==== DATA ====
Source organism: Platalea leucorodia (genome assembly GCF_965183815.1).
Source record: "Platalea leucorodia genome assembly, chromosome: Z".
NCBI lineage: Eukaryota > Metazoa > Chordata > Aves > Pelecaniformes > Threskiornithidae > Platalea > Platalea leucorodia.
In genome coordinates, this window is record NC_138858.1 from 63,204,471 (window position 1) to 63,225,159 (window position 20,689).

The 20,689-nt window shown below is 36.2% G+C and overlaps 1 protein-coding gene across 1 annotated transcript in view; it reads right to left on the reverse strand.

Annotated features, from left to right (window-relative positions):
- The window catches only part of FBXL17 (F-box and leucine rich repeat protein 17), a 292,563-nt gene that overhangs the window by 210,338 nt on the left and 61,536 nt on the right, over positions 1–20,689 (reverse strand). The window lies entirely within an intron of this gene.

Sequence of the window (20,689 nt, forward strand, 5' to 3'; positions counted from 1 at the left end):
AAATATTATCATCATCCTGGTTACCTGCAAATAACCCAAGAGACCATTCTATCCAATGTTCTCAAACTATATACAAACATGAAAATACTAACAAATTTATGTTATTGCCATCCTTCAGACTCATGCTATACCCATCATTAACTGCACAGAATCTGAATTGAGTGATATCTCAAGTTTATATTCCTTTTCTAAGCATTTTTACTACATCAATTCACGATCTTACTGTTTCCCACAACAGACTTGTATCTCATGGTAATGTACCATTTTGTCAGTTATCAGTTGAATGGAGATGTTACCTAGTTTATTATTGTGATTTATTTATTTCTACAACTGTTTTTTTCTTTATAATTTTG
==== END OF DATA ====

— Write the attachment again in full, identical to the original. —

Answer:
Source organism: Platalea leucorodia (genome assembly GCF_965183815.1).
Source record: "Platalea leucorodia genome assembly, chromosome: Z".
NCBI lineage: Eukaryota > Metazoa > Chordata > Aves > Pelecaniformes > Threskiornithidae > Platalea > Platalea leucorodia.
In genome coordinates, this window is record NC_138858.1 from 63,204,471 (window position 1) to 63,225,159 (window position 20,689).

The 20,689-nt window shown below is 36.2% G+C and overlaps 1 protein-coding gene across 1 annotated transcript in view; it reads right to left on the reverse strand.

Annotated features, from left to right (window-relative positions):
- The window catches only part of FBXL17 (F-box and leucine rich repeat protein 17), a 292,563-nt gene that overhangs the window by 210,338 nt on the left and 61,536 nt on the right, over positions 1–20,689 (reverse strand). The window lies entirely within an intron of this gene.

Sequence of the window (20,689 nt, forward strand, 5' to 3'; positions counted from 1 at the left end):
AAATATTATCATCATCCTGGTTACCTGCAAATAACCCAAGAGACCATTCTATCCAATGTTCTCAAACTATATACAAACATGAAAATACTAACAAATTTATGTTATTGCCATCCTTCAGACTCATGCTATACCCATCATTAACTGCACAGAATCTGAATTGAGTGATATCTCAAGTTTATATTCCTTTTCTAAGCATTTTTACTACATCAATTCACGATCTTACTGTTTCCCACAACAGACTTGTATCTCATGGTAATGTACCATTTTGTCAGTTATCAGTTGAATGGAGATGTTACCTAGTTTATTATTGTGATTTATTTATTTCTACAACTGTTTTTTTCTTTATAATTTTG